The New Deal helped farmers survive the Great Depression and feed our nation while restoring farmlands and soil. The Green New Deal can do even better: restoring our climate and food system resiliency by regenerating soil and biodiversity while ensuring fair prices, economic viability and family-sustaining livable wages for the people who bring food to our tables. Continue reading here.

Rudy Arredondo is the executive director, of the National Latino Farmers & Ranchers Trade Association.

Lisa Archer is the director of the Food and Agriculture Program at Friends of the Earth.

Friends of the Earth, National Latino Farmers and Ranchers Association and a coalition of more than 300 organizations sent a letter to Congress in April advocating for a Green New Deal that reflects the central role of food and agriculture in our climate crisis.

Rural America is ready for some sort of a New Deal, preferably green

By Art Cullen, Published by The Guardian and Republished by Yahoo! News

The Midwest would welcome a New Deal, and this is where it must start. The Great Plains from Iowa down through Kansas and Texas lead the world in wind energy production. Yet the wind energy production tax credit is set to wane and expire over the next five years. Those wind turbine royalties are increasingly important in western Kansas where you can barely raise a corn crop even with irrigation because of soil degradation and warmer nights wrought by climate change. Wind energy technicians who keep the blades whirring are paid good union wages and are welcome residents in tiny Iowa villages. They could ply their trade in West Virginia as well. Read the entire article here.

Art Cullen is editor of the Storm Lake Times in Iowa and won the 2017 Pulitzer prize for editorial writing. Cullen is the author of the book, Storm Lake: A Chronicle of Change, Resilience, and Hope from a Heartland Newspaper (Viking 2018).

Spring Deadline for USDA Rural Energy for America Program (REAP) Applications: Includes information on incentives for solar and small wind.

The spring deadline to apply for USDA Rural Energy for America Program (REAP) grants is April 1, 2019. Applications for loan guarantees are accepted year round. REAP assists agricultural producers and rural small businesses in reducing energy costs and consumption by purchasing and installing renewable energy systems and making energy efficiency improvements in their operations.

A 25-kilowatt photovoltaic system installed in 2015 powers the Hammond family farm operations west of Benedict, Nebraska. Photo Credit: Matt Ryerson / Lincoln Journal Star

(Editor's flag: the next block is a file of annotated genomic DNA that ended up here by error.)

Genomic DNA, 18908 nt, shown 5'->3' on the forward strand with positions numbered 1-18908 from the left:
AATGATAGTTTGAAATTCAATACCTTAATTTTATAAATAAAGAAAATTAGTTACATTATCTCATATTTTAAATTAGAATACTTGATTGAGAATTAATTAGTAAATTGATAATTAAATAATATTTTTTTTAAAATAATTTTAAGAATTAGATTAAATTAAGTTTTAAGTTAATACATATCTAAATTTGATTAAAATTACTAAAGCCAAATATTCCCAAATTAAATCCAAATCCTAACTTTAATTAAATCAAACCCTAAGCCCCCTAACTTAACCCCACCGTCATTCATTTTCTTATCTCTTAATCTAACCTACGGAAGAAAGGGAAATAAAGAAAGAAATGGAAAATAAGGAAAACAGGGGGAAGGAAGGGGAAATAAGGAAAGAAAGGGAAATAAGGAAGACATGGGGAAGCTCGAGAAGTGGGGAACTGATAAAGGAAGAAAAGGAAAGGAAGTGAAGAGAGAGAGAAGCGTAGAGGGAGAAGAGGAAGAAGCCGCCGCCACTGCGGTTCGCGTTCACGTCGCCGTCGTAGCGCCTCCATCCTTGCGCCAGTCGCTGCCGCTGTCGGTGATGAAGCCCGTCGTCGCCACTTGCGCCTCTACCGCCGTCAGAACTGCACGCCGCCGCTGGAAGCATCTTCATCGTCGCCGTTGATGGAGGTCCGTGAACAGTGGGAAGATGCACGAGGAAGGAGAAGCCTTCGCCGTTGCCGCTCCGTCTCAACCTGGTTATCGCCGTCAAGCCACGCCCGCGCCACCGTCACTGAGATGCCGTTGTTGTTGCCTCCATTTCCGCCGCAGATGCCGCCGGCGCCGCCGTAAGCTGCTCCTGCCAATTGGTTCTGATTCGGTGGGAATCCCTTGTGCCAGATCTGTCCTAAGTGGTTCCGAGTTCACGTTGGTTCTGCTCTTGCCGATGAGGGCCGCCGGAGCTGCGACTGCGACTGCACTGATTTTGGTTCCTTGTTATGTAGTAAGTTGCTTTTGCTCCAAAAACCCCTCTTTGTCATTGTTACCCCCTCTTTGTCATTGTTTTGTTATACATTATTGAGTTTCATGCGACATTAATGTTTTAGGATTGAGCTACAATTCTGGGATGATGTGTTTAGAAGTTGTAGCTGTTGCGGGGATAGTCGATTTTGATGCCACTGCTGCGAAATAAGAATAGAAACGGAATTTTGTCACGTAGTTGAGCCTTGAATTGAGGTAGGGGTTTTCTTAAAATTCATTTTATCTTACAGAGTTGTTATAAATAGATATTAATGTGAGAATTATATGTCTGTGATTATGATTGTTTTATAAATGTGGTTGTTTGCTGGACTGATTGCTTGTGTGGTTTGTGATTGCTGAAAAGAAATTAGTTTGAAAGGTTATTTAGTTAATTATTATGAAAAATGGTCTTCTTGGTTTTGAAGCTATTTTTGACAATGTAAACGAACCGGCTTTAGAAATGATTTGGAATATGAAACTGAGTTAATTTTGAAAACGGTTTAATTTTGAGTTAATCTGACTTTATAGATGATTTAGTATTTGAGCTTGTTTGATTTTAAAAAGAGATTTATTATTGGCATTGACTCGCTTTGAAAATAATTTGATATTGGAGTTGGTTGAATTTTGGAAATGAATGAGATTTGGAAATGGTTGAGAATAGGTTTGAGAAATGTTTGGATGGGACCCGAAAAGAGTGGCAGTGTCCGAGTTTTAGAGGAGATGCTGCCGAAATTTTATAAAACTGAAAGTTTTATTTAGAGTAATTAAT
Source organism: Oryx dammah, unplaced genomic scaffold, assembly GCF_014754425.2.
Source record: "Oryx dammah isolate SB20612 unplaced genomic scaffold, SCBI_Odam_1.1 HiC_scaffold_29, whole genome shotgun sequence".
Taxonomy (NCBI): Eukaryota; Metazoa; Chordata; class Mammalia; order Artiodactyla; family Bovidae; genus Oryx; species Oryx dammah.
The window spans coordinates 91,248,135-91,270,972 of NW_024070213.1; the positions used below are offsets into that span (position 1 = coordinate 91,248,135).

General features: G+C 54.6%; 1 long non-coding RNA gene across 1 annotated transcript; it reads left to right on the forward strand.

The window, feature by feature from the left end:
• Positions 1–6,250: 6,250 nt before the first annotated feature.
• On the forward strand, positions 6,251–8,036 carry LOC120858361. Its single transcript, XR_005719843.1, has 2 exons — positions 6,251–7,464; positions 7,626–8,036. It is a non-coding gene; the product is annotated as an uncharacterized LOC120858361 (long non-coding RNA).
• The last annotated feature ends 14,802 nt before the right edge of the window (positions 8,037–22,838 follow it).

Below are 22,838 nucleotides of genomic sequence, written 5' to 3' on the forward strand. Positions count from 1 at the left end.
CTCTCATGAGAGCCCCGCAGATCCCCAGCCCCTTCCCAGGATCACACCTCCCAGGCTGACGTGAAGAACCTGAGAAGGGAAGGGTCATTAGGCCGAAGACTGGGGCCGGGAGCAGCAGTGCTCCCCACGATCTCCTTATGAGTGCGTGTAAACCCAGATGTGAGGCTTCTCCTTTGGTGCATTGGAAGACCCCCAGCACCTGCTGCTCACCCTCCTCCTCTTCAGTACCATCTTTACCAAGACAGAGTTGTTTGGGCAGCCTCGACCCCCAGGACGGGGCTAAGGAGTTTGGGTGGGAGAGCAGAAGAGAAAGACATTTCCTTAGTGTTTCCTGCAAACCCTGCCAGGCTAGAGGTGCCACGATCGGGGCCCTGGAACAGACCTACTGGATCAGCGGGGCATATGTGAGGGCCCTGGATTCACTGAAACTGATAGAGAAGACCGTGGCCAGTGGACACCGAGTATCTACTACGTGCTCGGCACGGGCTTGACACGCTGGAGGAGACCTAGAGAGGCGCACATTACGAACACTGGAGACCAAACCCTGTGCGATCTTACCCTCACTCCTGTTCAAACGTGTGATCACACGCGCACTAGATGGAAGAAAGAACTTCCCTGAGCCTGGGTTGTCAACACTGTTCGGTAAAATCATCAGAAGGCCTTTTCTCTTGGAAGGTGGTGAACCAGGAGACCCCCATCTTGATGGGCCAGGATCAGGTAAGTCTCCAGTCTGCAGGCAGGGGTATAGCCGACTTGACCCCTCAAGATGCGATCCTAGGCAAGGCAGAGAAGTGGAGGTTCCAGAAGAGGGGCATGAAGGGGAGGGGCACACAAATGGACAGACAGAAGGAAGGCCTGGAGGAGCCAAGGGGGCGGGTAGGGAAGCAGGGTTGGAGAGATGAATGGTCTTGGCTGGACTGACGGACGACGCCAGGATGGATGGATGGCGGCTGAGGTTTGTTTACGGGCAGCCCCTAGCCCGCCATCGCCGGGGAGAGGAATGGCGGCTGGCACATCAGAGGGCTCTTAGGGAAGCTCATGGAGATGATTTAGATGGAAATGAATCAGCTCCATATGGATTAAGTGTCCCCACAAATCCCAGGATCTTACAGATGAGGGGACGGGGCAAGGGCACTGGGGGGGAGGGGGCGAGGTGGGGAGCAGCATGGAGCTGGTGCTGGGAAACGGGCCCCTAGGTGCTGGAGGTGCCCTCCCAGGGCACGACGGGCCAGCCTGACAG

Rick Hammond’s array cost $84,864 in 2015, but a combination of a USDA grant and federal tax credits brought the cost to him down to $19,100. Source: Farms flexing solar power, Lincoln Journal Star. Installers: MarLin Wind & Solar and North Star Solar Bears

Additional Recommended Reading

 

Rick Hammond and his family are the subjects of This Blessed Earth, the One Book, One Nebraska pick for 2019. Ted Genoways’ award-winning book is
also this year’s All Iowa Reads Selection.

 

More Farm Energy Resources

The 100 percent renewables moonshot: We’re closer than you think

By Grant Smith, Senior Policy Advisor for Energy at
Environmental Working Group, Contributor, The Hill

Advocates for 100 percent renewable energy often compare the effort needed to meet that goal to efforts to put a person on the moon. The truth is this: We’re closer to 100 percent renewable energy today than we were to the moon in 1961, when President Kennedy made his famous pledge to land there by the end of the decade. Read more here.

Pixabay Photo

ENVIRONMENTAL WORKING GROUP NEWS RELEASE

Bloomberg Report: Trump To Call for 70 Percent Cut In Renewable Energy Funding. EWG said it is a scheme that is dead on arrival, because the clean energy revolution has wide support in even the most conservative parts of the nation. Bloomberg said the Trump administration’s 2020 federal budget request will call for slashing funding for the Department of Energy’s Office of Energy Efficiency and Renewable Energy, from its current level of $2.3 billion to $700 million, or roughly 70 percent. 

To date, third-party evaluations have assessed one-third of EERE’s research and development portfolio and found that an EERE taxpayer investment of $12 billion has already yielded an estimated net economic benefit to the United States of more than $230 billion, with an overall annual return on investment of more than 20%.
EERE Strategic Goals
EERE Strategic Plan

ADDITIONAL RECOMMENDED READING & VIEWING

Trump tries to hold the line on coal, but America is moving on (from California to New York), by Mary Ann Hitt, Sierra Club Beyond Coal Campaign Director, Contributor, Red, Green and Blue. From retiring a coal plant that Trump tried to save with a tweet, to a historic announcement that Los Angeles won’t repower its gas plants, I want to be sure you’ve heard about these recent victories on the ground for the climate and clean energy movement that are moving our nation toward 100% clean energy.